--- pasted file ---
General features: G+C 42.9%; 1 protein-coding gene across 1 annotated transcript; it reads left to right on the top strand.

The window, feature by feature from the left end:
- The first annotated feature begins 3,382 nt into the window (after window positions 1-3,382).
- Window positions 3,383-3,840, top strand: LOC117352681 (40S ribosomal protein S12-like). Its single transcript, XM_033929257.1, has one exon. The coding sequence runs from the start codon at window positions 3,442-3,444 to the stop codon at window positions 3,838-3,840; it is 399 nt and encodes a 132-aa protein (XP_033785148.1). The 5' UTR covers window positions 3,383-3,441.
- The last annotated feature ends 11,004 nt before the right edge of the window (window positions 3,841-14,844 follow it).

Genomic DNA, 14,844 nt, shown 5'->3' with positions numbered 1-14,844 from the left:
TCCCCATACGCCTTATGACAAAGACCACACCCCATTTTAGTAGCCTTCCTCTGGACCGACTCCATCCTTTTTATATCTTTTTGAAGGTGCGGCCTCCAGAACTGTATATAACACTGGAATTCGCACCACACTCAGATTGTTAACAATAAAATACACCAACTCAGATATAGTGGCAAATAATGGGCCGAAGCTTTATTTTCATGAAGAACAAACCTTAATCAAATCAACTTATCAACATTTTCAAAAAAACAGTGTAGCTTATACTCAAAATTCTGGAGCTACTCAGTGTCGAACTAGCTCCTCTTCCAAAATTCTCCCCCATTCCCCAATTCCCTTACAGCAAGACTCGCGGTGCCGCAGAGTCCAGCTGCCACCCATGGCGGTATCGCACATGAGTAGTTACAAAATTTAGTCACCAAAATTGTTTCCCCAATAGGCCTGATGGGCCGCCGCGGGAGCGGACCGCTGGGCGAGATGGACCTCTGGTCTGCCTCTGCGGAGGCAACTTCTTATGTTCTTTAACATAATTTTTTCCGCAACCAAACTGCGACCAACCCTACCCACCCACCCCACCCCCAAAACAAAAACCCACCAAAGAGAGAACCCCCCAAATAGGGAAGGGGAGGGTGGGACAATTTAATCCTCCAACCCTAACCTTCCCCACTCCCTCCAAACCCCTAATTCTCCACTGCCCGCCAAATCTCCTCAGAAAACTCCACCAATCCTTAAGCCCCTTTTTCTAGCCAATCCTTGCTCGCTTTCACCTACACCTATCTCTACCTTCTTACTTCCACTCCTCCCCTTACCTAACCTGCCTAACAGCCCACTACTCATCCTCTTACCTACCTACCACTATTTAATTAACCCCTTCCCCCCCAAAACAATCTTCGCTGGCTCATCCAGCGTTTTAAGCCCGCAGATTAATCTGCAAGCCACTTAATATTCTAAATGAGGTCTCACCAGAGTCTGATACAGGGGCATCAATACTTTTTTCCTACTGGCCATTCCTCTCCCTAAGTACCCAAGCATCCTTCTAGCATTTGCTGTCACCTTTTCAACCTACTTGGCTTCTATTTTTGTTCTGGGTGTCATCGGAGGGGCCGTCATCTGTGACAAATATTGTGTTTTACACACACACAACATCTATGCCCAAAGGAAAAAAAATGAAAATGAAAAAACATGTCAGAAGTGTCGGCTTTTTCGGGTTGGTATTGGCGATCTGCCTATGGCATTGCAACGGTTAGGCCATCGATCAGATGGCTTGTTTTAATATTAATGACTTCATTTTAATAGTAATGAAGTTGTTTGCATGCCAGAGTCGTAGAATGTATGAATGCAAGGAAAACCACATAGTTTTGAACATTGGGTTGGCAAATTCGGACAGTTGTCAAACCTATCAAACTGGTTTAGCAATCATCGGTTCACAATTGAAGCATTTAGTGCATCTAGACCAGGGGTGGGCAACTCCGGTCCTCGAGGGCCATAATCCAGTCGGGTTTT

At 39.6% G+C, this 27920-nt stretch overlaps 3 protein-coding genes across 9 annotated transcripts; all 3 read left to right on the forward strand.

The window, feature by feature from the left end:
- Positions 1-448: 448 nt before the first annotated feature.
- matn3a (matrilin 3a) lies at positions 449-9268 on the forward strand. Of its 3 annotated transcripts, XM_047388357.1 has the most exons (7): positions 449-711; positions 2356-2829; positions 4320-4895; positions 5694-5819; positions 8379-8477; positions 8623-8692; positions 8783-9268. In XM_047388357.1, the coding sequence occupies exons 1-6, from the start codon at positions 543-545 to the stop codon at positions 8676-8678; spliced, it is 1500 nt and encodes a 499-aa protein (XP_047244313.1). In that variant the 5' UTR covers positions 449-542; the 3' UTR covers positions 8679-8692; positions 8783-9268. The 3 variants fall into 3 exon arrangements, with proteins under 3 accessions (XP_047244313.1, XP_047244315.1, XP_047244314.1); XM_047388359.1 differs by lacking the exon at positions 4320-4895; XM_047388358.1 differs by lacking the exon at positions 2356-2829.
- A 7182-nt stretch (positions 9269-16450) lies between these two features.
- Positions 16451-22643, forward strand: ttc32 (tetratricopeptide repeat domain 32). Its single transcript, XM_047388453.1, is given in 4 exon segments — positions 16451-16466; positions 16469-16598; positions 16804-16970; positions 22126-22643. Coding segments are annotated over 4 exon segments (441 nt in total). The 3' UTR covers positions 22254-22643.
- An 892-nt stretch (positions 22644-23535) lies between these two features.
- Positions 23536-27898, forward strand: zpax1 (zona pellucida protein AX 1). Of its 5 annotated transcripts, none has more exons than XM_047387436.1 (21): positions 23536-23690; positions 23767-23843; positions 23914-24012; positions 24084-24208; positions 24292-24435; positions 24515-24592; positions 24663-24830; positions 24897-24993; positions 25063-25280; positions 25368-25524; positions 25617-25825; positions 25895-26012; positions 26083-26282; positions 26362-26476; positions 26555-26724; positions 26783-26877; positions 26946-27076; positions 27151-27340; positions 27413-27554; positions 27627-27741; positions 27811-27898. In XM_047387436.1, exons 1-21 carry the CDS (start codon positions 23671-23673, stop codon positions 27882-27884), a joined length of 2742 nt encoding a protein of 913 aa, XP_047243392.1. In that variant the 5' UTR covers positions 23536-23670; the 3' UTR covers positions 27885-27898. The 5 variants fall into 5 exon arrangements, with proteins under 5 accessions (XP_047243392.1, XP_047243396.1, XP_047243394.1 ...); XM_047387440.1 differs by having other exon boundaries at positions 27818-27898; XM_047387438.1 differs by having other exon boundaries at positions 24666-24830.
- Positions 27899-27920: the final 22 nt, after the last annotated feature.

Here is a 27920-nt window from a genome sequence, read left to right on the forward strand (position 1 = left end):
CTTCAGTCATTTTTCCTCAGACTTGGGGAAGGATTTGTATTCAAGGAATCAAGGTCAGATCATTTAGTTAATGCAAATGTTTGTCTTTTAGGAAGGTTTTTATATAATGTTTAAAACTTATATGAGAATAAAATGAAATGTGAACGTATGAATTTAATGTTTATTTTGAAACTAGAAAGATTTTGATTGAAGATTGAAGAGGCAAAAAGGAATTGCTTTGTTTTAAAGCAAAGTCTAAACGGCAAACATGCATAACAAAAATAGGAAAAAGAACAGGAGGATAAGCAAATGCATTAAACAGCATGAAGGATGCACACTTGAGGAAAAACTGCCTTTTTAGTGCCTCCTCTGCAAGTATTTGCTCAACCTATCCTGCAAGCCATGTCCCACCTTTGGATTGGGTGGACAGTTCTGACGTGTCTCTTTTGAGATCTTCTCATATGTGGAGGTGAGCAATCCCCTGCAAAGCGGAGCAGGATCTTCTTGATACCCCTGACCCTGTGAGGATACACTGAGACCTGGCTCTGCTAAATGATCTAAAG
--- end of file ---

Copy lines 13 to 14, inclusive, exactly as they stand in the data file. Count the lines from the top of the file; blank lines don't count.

- Positions 16451-22643, forward strand: ttc32 (tetratricopeptide repeat domain 32). Its single transcript, XM_047388453.1, is given in 4 exon segments — positions 16451-16466; positions 16469-16598; positions 16804-16970; positions 22126-22643. Coding segments are annotated over 4 exon segments (441 nt in total). The 3' UTR covers positions 22254-22643.
- An 892-nt stretch (positions 22644-23535) lies between these two features.